(This article belongs to the Special Issue Childhood Obesity: Novel Approaches to a Global Problem)
Open AccessArticle Attentional Distraction during Exercise in Overweight and Normal-Weight Boys
Int. J. Environ. Res. Public Health 2015, 12(3), 3077-3090; doi:10.3390/ijerph120303077
Received: 19 October 2014 / Revised: 2 March 2015 / Accepted: 4 March 2015 / Published: 13 March 2015
Cited by 1 | PDF Full-text (695 KB) | HTML Full-text | XML Full-text
Abstract
The purpose of this study was to investigate the effect of attentional distraction on field running distance and activity intensity during an exercise session in normal-weight and overweight youngsters and to investigate potential mediators. Fifty-three 12–14 yr-old boys participated twice in a 12-min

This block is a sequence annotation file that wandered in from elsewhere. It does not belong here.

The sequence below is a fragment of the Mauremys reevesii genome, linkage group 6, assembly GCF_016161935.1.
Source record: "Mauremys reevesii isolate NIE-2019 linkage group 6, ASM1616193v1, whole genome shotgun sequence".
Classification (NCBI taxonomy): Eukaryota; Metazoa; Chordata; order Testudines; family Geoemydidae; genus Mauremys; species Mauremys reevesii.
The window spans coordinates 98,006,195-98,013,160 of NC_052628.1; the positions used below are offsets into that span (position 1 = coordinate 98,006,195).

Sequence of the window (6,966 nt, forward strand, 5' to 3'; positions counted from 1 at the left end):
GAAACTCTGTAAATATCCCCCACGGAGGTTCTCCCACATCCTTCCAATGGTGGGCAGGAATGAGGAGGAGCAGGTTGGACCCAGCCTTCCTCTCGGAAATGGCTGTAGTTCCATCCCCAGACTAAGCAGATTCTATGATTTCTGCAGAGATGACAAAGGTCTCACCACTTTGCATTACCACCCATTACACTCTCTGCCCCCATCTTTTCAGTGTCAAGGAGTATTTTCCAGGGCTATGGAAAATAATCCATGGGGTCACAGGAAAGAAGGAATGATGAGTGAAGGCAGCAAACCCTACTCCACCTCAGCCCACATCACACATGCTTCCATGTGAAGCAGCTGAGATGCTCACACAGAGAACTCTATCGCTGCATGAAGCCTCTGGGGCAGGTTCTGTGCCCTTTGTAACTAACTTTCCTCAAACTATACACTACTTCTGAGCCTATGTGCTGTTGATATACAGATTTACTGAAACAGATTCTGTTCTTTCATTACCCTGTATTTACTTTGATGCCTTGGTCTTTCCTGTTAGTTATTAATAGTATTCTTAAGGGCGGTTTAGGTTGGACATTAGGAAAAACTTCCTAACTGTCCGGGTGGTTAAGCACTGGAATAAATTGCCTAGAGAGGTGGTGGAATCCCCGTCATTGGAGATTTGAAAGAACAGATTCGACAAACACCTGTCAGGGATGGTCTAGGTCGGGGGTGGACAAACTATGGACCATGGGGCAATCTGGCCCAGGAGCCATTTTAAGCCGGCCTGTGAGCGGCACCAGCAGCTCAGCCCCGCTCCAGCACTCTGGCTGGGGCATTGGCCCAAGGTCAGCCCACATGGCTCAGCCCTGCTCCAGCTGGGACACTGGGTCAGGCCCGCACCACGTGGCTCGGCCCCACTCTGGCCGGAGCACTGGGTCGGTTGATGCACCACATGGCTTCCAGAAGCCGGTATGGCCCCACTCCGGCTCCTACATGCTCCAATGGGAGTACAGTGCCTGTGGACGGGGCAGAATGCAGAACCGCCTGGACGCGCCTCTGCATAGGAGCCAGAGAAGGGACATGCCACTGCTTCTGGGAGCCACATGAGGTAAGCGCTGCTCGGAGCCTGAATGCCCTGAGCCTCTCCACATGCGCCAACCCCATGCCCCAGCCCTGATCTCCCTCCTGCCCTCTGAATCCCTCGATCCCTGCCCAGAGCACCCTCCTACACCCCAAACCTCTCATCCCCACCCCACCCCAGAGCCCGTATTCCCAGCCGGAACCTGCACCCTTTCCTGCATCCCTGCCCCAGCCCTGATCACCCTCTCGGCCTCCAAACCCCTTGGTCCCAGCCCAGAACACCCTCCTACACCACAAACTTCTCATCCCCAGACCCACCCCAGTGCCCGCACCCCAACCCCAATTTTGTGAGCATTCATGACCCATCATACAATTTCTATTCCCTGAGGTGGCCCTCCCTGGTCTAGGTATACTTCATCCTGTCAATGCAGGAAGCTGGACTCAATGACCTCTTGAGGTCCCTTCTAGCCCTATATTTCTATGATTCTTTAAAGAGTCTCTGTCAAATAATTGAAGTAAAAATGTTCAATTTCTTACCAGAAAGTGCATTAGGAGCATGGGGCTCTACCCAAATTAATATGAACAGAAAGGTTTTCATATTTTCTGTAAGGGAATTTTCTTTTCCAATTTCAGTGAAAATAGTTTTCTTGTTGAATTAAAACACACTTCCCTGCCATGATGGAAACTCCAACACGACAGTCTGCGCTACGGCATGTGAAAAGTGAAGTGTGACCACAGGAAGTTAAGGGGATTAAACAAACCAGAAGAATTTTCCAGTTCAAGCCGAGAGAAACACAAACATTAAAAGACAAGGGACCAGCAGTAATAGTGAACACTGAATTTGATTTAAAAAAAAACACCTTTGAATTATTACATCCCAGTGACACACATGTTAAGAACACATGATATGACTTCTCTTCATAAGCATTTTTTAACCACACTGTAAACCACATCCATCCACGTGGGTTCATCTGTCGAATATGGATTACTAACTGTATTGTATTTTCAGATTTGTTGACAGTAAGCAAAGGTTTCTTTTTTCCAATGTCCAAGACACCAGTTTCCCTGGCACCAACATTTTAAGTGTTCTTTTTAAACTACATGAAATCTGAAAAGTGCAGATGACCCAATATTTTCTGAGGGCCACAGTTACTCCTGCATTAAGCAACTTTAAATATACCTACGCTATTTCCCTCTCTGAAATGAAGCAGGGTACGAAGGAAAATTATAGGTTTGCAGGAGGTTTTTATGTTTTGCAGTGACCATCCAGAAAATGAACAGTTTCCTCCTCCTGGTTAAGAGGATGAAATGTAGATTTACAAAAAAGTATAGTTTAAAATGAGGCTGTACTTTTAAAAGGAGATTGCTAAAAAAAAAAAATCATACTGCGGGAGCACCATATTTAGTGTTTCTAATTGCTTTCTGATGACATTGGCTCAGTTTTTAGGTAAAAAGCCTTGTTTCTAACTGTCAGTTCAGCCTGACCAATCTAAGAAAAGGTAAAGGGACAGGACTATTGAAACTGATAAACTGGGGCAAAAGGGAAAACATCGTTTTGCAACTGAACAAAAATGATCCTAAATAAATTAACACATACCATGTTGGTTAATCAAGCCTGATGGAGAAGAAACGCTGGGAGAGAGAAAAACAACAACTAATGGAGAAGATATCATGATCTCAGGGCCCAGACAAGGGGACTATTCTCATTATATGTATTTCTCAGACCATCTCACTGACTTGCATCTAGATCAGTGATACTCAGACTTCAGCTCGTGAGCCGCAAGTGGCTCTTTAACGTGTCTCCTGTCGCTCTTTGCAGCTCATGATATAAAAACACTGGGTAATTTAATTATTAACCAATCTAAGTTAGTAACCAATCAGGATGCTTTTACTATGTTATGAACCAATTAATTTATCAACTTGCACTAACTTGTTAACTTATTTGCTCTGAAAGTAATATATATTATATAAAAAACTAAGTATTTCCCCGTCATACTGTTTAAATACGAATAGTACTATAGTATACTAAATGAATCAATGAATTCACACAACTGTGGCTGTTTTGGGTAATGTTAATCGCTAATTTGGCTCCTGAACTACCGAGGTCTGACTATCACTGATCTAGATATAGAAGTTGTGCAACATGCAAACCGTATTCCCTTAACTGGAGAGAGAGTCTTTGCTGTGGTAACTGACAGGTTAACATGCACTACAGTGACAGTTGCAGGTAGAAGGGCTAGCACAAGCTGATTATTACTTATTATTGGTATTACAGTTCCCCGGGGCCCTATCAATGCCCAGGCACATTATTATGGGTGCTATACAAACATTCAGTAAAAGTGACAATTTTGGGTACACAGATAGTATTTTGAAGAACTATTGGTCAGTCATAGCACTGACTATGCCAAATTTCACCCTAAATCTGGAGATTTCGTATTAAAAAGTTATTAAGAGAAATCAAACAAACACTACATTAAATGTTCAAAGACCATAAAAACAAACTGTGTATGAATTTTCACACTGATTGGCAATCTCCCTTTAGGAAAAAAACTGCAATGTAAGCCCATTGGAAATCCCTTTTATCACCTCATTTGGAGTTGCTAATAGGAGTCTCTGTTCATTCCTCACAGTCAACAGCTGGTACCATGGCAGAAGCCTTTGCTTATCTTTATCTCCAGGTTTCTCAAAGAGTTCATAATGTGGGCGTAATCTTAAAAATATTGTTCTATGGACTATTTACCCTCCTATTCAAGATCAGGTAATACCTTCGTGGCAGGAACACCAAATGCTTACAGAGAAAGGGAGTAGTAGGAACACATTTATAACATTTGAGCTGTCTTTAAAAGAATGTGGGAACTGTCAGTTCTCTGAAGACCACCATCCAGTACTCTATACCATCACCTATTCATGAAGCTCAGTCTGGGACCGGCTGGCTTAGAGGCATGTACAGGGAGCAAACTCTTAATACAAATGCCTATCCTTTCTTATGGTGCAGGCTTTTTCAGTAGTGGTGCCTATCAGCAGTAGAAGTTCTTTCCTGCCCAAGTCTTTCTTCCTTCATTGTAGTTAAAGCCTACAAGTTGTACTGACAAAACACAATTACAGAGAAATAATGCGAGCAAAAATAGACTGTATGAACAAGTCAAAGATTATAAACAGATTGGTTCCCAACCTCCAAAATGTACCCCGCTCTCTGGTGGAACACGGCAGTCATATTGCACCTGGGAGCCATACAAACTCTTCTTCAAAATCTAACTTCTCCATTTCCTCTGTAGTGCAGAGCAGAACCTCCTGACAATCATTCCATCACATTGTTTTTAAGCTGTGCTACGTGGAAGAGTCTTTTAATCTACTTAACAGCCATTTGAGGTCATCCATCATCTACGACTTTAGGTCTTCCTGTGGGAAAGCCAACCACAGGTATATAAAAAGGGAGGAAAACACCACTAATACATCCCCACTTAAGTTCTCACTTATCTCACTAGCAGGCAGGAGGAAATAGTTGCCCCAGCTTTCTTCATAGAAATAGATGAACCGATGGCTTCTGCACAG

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The purpose of this study was to investigate the effect of attentional distraction on field running distance and activity intensity during an exercise session in normal-weight and overweight youngsters and to investigate potential mediators. Fifty-three 12–14 yr-old boys participated twice in a 12-min running test and a 20-min exercise session, once with attentional distraction (by listerning to music) and once without distraction (counterbalanced randomised controlled design). At the end of the endurance test running distance was recorded. During the exercise session activity intensity was assessed by accelerometers. After each experiment, rate of perceived exertion (RPE) was estimated and seven questions were asked about how participants experienced the experiment. Both overweight and normal-weight boys ran further during the running test with music (p < 0.05) and this effect was mediated by a decrease in feelings of annoyance. During the exercise session with music, both overweight and normal-weight boys exercised less at low and high intensity and more at moderate and very high intensity (p < 0.01) and this effect was mediated by a decrease in RPE. We can conclude that attentional distraction has a positive effect on running distance on a field endurance test and on activity intensity during an exercise session through different mechanisms in both overweight and normal-weight boys. Full article